Given the contents of the Accord, the assessment will mainly consist of what developing countries have accomplished in terms of mitigation actions. The Accord denies the scientific assessment of historical responsibilities for climate change, and therefore also denies the obligations of developed countries to provide financial resources, transfer of technology and meeting costs of adaptation to developing countries. The assessment will only focus on the long-term goal for emission reductions.
One would hope that by 2015, given the recent scientific assessments of climate change, it would not be too late to reassess this long-term goal.
- The Accord is largely inconsistent with the provisions under the Convention. It has altered the balance of common but differentiated responsibilities under the Convention, to the disadvantage of developing country Parties.
- The Accord mainly imposes obligations on developing country Parties, while watering down the obligations of developed country Parties. Therefore, additional obligations do not ensure that developing countries will receive the financial resources, adaptation financing and technology transfer that the Convention provides for them.
- Rendering the Accord operational, in particular for mechanisms for financing, technology and REDD+ requires that these negotiations continue.
- In effect, if the Accord were to be taken as “political guidance” for the continuation of the negotiations, it would already have prejudged some of the most important results of these negotiations.
- As the Accord was only “taken note of” by the COP, it therefore should not be taken as the basis of the negotiations that will continue under the Convention.
THE WAY FORWARD
The majority of developing countries, even those that have associated with the Accord, support the continuation of the two-track parallel processes. At their insistence, representatives of developing countries in the Bureau of the COP worked for more meetings of the formal processes in 2010, leading to Mexico.
It is worth noting that in 2009, when the developed countries, in particular the European Union, were interested in “sealing a deal” in Copenhagen, financing for additional meetings were readily made available. The Group of 77 was even able to demand that two representatives from developing country Parties each would be funded for participation in the meetings. The AWG-LCA held numerous meetings in informal consultations in order to decide to hold more meetings during the year.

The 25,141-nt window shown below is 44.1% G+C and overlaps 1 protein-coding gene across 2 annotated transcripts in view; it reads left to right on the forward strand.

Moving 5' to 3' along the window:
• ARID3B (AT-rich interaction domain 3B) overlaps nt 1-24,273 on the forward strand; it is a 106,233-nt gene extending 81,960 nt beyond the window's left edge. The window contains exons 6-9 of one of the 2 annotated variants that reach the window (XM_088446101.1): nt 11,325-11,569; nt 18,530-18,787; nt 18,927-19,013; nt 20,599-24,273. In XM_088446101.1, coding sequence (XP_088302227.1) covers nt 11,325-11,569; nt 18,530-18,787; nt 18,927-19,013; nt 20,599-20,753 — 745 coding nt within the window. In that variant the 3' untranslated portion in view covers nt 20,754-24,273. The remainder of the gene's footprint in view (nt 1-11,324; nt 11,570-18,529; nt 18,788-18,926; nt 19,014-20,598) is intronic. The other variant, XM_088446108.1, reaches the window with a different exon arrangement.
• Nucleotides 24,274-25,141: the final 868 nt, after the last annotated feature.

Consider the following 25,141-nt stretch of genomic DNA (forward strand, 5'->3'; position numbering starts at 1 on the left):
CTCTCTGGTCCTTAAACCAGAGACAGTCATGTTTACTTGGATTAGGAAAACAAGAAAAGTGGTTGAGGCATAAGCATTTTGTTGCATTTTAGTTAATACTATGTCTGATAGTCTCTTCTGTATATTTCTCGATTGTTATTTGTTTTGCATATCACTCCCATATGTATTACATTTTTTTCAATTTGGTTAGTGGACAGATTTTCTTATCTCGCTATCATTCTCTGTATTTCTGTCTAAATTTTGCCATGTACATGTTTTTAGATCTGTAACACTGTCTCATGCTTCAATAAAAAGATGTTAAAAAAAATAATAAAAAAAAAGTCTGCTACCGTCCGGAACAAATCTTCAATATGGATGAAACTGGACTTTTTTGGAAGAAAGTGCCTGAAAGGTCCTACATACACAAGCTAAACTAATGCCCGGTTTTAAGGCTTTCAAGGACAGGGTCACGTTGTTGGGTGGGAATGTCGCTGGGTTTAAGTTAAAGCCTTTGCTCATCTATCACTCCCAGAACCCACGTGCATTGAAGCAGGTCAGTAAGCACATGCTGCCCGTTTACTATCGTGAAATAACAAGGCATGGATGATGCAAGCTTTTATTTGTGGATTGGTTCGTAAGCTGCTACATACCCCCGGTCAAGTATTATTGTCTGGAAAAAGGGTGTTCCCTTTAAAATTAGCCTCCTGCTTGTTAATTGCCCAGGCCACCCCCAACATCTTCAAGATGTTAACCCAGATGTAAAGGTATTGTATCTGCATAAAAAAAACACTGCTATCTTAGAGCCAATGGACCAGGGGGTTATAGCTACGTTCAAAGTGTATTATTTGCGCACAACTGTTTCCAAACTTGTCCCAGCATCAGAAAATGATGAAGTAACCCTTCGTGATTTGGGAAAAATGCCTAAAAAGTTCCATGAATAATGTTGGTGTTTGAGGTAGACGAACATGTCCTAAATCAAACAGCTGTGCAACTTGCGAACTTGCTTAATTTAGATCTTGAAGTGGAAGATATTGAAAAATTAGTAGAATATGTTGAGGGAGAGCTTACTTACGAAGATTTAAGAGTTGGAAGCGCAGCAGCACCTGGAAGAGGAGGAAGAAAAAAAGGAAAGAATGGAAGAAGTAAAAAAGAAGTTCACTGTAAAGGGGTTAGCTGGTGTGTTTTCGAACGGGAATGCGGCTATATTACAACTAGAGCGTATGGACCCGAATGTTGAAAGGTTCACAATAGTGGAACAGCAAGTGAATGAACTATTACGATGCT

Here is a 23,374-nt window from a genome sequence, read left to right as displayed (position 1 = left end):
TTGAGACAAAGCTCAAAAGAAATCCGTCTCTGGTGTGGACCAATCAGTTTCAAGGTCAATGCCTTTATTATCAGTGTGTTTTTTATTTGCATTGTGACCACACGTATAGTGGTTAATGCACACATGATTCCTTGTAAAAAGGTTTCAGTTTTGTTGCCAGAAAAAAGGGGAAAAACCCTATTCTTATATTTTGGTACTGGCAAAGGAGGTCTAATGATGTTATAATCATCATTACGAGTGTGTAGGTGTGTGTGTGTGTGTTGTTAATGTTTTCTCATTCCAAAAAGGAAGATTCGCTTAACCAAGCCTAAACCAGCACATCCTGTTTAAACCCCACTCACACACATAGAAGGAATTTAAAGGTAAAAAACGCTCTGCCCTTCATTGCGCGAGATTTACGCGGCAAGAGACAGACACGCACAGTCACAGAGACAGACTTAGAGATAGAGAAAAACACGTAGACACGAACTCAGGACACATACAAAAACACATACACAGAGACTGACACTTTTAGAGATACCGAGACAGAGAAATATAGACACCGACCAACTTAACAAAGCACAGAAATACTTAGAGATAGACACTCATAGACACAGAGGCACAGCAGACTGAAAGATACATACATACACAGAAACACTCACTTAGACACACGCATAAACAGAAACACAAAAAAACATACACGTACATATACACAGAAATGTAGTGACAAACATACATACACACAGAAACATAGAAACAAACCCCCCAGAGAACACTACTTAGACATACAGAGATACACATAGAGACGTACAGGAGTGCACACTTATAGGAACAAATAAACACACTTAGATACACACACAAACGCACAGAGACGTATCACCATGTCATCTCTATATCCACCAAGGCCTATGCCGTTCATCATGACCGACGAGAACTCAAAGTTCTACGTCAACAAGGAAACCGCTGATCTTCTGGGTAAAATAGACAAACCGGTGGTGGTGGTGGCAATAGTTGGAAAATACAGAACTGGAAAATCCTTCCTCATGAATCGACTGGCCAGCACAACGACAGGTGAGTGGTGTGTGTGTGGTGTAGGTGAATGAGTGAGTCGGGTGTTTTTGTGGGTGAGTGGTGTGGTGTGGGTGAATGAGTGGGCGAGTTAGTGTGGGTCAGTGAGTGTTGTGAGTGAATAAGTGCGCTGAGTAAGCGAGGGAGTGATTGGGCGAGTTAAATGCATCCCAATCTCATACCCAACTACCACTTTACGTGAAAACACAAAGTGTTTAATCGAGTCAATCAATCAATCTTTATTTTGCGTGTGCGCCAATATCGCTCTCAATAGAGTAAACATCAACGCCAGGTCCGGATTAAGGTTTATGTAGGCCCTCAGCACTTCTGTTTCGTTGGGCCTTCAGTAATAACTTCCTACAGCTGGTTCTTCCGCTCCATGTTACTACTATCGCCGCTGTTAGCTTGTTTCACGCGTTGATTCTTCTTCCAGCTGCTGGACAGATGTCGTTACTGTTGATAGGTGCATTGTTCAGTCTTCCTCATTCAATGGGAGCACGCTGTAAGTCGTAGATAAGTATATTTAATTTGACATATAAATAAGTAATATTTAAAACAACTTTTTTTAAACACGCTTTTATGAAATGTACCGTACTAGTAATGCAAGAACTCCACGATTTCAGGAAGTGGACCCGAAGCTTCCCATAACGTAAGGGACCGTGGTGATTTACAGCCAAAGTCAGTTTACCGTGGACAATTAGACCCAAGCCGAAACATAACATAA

This time, the Parties are told that financing is difficult to obtain for meetings, and when finally it was decided to hold a meeting to plan a clear work programme until Mexico, it was decided to hold a three-day meeting over a weekend, something unthinkable for developed countries in 2009! The first meeting of the AWG-LCA and AWG-KP for 2010 will therefore be held in Bonn, Germany, the UNFCCC headquarters, from Friday, 9 April to Sunday, 12 April. This session is preceded by one-day regional meetings, including for the plenary of the G77, instead of the two-day G-77 meetings in 2009. The African Group, the Least-developed countries, and the Alliance of Small Island States (AOSIS) held separate meetings in the days preceding the sessions in 2009.
Many developing countries are calling for more meetings during the year, while developed countries declared that the process would best be served if taken out of the Convention, and held outside it. There have been numerous bilateral meetings, regional meetings, issue-based meetings, including by the incoming COP President, Mexico, involving selected groups of countries, mainly aimed at reaching agreement on outstanding issues before COP16, all of them outside of the formal negotiating processes, and in favor of the terms of the Copenhagen Accord.
The UN Secretary-General is contributing to these efforts, as he had during 2009, in pushing for agreement outside of the intergovernmental process of which he himself is supposed to be the main guardian.
There can be no universal agreement without the participation of all countries. As previously shown, this does not necessarily mean that all countries have to be around one huge table to negotiate. Normal negotiating processes are conducted in small groups, but with democratically-chosen representatives. These representatives then regularly consult with the bigger groups so that when agreement is reached, then all are aware and have participated in it. Consensus is not a problem; consensus is the only way. Avoiding consensus is the problem.
It is not the intergovernmental, multilateral process that failed in Copenhagen. Rather, Copenhagen failed because the intergovernmental process was not followed. For a successful, equitable outcome that would truly engage global cooperation in Mexico, the open and transparent multilateral process under the two legal instruments, the Convention and its Kyoto Protocol, must continue and reach a binding outcome, for the benefit of all. Our common future depends on it.
Geneva, 12 March 2010
 Annex to UNGA Decision 55/488 of 07 September 2001
 Contribution of Working Group I, IPCC 4th Assessment Report, Chapter 11, Regional Climate Projections, pp. 866-867
 Undertaking national programmes is contingent upon the provision of financial resources, at agreed full costs and agreed full incremental costs, depending on the activity (Article 4.3) by developed countries to developing countries.